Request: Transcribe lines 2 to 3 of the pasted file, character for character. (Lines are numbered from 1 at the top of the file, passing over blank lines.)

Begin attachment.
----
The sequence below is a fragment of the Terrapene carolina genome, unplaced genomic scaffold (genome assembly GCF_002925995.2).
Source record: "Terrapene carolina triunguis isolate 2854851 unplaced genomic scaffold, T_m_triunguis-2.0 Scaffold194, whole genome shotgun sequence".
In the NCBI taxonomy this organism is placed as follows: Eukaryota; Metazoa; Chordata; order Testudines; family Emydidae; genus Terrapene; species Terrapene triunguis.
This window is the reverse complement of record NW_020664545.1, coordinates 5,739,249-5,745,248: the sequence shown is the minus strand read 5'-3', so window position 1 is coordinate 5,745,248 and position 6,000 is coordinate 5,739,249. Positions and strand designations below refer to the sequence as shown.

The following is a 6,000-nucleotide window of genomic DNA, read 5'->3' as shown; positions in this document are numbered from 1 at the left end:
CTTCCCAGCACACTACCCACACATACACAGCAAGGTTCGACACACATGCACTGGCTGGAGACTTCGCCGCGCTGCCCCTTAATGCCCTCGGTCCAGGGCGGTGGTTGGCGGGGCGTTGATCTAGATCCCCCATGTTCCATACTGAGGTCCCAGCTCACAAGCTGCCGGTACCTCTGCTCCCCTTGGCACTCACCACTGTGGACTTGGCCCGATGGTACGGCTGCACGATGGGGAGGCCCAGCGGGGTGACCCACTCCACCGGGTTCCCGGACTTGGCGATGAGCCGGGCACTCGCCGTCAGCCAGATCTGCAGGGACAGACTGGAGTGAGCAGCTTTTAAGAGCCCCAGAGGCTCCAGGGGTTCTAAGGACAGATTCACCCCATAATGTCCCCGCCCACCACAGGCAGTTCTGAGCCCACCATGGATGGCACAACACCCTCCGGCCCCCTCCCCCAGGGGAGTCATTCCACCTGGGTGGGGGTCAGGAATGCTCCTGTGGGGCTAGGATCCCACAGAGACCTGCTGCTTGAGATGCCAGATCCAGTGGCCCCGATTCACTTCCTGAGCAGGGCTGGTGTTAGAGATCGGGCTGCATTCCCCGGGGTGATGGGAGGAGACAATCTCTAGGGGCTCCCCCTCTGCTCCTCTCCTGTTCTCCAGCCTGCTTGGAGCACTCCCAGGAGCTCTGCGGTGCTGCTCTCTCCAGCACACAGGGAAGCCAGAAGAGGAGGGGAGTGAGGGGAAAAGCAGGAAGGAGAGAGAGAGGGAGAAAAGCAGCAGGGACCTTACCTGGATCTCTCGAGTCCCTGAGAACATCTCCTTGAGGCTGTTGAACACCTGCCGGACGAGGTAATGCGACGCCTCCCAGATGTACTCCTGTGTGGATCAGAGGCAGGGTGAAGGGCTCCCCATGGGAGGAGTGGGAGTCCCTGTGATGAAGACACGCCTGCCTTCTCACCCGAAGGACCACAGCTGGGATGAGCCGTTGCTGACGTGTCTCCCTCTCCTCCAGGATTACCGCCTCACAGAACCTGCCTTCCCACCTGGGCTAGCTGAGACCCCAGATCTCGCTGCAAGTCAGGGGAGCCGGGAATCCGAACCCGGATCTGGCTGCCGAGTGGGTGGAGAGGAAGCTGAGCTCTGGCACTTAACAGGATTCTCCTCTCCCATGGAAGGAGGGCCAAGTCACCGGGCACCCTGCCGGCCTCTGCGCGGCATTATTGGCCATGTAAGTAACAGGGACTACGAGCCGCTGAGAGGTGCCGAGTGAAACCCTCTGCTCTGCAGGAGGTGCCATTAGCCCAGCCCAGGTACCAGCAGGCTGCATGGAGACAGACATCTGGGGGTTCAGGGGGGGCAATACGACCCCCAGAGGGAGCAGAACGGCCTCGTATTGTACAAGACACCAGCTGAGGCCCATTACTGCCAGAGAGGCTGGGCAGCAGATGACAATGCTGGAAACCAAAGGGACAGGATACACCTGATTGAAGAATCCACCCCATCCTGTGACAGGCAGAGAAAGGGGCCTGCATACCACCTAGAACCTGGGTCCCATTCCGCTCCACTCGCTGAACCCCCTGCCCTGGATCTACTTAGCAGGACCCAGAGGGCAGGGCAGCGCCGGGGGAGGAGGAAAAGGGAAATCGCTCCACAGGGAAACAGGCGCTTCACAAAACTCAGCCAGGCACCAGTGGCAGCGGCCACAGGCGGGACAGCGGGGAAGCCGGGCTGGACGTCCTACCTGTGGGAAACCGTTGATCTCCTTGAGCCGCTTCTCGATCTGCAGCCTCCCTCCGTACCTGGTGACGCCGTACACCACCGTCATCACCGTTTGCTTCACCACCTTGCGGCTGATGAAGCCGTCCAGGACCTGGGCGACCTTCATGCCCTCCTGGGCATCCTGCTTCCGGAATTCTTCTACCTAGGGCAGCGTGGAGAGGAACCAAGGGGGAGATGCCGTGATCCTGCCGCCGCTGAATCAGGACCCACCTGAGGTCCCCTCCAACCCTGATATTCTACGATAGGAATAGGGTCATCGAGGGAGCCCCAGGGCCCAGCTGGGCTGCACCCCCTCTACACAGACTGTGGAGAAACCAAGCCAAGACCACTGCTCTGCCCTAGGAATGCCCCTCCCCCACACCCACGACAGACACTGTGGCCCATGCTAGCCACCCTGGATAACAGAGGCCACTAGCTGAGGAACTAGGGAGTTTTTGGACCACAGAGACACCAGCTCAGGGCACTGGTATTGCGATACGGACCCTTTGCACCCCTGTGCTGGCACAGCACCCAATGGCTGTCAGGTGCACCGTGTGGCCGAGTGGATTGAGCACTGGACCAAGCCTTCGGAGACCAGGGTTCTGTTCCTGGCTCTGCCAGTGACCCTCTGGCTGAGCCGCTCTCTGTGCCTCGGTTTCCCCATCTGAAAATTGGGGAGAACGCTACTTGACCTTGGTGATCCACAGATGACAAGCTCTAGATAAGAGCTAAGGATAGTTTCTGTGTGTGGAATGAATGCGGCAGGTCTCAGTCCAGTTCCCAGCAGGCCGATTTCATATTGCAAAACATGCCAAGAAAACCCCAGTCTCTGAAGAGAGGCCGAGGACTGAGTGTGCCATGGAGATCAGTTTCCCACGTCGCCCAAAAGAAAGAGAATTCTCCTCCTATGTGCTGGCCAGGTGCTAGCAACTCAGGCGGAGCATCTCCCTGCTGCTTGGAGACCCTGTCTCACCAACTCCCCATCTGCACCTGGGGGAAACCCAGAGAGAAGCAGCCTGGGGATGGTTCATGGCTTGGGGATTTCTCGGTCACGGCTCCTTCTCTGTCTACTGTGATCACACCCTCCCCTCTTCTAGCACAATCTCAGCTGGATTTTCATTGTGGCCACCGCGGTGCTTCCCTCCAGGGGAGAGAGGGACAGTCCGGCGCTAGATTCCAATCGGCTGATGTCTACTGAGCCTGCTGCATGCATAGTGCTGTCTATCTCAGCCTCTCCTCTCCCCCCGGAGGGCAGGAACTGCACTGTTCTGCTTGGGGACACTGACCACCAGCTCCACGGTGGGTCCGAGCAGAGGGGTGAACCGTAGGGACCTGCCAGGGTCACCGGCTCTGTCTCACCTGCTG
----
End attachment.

Source record: "Terrapene carolina triunguis isolate 2854851 unplaced genomic scaffold, T_m_triunguis-2.0 Scaffold194, whole genome shotgun sequence".
In the NCBI taxonomy this organism is placed as follows: Eukaryota; Metazoa; Chordata; order Testudines; family Emydidae; genus Terrapene; species Terrapene triunguis.